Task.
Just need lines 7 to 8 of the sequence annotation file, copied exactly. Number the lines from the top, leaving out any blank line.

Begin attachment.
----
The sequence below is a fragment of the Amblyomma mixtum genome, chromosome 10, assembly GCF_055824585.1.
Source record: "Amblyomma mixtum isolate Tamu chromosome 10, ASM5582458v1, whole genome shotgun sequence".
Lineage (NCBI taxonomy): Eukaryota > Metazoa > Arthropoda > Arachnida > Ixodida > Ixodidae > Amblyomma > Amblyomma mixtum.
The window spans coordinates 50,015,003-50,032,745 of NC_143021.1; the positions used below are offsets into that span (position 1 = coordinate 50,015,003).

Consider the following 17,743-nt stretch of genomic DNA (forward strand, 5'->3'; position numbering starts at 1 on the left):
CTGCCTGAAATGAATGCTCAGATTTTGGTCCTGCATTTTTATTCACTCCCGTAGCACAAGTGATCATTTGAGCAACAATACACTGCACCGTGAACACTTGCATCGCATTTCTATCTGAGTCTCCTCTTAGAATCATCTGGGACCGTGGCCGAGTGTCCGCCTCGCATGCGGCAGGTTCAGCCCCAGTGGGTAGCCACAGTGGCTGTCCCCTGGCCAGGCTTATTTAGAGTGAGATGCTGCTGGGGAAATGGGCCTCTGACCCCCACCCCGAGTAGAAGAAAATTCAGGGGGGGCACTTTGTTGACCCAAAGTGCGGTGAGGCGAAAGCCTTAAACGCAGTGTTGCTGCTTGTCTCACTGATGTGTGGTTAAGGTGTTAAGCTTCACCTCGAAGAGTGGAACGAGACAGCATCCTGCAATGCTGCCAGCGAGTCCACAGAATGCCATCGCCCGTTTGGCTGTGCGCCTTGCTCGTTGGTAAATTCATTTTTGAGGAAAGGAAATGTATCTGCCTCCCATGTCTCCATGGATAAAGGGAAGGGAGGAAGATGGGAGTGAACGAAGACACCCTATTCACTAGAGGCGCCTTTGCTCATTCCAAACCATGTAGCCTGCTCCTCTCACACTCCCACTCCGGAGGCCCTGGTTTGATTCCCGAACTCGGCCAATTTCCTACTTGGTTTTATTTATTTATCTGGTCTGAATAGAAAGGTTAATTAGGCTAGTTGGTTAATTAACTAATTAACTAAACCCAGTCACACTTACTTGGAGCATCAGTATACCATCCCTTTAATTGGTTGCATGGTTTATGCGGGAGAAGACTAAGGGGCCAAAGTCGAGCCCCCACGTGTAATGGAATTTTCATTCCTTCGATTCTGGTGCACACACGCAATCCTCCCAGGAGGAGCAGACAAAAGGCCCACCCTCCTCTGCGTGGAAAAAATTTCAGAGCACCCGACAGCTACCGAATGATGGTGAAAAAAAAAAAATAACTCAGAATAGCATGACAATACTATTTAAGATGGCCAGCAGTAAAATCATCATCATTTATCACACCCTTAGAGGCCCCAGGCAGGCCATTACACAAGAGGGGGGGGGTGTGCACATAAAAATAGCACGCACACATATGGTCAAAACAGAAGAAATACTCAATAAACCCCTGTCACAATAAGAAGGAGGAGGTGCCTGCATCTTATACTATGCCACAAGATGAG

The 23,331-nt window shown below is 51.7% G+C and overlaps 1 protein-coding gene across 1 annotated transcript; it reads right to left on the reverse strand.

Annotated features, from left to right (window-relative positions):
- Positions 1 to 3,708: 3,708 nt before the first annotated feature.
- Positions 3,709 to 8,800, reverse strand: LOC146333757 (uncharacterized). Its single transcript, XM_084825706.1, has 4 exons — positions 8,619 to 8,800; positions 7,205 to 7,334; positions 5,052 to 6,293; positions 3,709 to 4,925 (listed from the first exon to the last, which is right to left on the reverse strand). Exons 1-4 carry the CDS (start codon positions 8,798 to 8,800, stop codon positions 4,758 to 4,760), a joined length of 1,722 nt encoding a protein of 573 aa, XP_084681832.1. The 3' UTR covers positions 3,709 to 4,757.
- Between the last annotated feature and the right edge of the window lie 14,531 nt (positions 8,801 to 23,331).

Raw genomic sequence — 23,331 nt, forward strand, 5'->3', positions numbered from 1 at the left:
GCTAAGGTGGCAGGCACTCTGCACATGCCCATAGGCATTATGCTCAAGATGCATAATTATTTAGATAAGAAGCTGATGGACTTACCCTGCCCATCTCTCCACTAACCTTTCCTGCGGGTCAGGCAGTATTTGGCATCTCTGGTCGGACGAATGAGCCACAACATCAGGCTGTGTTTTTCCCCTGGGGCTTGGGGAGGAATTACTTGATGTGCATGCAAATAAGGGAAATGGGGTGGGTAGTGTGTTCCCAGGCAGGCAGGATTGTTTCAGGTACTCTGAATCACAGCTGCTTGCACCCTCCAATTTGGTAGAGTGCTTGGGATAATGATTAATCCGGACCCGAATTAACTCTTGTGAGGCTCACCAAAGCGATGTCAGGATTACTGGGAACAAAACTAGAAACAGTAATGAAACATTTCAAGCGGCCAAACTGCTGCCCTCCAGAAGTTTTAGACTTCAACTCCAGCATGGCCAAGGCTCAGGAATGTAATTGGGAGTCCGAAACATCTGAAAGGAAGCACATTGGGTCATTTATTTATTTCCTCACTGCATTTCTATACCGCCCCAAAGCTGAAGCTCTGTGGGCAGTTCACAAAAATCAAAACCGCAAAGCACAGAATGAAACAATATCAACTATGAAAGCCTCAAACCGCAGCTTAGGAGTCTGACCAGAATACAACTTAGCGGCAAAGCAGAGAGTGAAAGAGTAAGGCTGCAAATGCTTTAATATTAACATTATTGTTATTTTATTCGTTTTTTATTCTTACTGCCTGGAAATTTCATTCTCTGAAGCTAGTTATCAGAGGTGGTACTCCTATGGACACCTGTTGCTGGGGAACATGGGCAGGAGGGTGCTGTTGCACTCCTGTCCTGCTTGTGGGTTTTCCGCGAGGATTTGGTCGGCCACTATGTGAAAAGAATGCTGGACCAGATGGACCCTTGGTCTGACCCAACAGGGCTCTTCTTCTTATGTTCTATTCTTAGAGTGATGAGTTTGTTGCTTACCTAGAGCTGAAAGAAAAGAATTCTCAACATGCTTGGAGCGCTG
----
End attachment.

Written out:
The 23,331-nt window shown below is 51.7% G+C and overlaps 1 protein-coding gene across 1 annotated transcript; it reads right to left on the reverse strand.

Annotated features, from left to right (window-relative positions):